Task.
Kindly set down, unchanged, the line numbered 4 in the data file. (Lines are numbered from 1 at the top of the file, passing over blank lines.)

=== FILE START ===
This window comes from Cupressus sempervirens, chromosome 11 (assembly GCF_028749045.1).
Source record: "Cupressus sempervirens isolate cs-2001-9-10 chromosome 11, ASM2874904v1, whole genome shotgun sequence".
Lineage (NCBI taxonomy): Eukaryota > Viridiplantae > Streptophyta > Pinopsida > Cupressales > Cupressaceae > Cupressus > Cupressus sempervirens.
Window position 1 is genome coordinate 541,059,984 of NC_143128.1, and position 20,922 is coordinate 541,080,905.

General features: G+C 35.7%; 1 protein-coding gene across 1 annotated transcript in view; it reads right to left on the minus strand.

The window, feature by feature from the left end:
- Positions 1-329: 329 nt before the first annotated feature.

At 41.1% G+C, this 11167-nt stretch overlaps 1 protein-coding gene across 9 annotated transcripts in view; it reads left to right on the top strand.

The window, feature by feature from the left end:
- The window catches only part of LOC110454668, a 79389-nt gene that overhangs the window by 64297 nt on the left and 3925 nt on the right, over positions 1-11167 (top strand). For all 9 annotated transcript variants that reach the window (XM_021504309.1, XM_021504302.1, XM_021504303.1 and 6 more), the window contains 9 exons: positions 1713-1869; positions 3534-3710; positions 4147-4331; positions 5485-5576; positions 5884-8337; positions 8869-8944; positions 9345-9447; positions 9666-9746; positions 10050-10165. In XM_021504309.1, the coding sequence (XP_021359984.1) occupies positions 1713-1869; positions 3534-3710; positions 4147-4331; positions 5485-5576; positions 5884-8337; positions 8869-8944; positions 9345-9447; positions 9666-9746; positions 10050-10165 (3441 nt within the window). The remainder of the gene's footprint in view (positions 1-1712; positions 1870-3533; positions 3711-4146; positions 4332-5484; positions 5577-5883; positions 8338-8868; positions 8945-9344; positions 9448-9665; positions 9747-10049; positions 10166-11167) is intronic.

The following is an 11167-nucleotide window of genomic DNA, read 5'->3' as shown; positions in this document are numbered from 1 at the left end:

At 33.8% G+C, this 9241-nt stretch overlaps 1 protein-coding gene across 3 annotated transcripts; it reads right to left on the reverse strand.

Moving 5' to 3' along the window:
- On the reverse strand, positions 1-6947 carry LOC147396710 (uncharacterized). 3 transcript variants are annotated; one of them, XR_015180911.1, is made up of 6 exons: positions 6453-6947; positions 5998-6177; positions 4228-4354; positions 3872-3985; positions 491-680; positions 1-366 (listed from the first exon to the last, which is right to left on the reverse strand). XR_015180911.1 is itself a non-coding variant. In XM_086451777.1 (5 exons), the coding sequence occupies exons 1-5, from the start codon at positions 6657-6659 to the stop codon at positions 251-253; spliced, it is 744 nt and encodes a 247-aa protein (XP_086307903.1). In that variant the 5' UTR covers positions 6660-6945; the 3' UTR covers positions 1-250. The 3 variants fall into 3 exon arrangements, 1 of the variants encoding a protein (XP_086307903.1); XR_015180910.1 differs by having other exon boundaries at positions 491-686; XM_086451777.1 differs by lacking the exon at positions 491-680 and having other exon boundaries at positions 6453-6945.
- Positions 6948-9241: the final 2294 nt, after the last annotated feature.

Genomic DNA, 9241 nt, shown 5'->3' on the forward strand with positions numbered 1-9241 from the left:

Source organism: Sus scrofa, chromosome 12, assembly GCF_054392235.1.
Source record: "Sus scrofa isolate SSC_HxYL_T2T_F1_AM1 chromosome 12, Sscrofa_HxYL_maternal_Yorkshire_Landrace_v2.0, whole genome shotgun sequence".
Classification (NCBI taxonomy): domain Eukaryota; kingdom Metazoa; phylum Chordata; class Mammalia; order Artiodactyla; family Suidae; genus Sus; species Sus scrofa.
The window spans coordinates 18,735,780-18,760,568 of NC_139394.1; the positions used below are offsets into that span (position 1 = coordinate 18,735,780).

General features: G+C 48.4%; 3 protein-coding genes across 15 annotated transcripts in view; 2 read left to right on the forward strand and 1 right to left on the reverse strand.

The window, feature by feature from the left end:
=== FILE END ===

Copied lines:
Window position 1 is genome coordinate 541,059,984 of NC_143128.1, and position 20,922 is coordinate 541,080,905.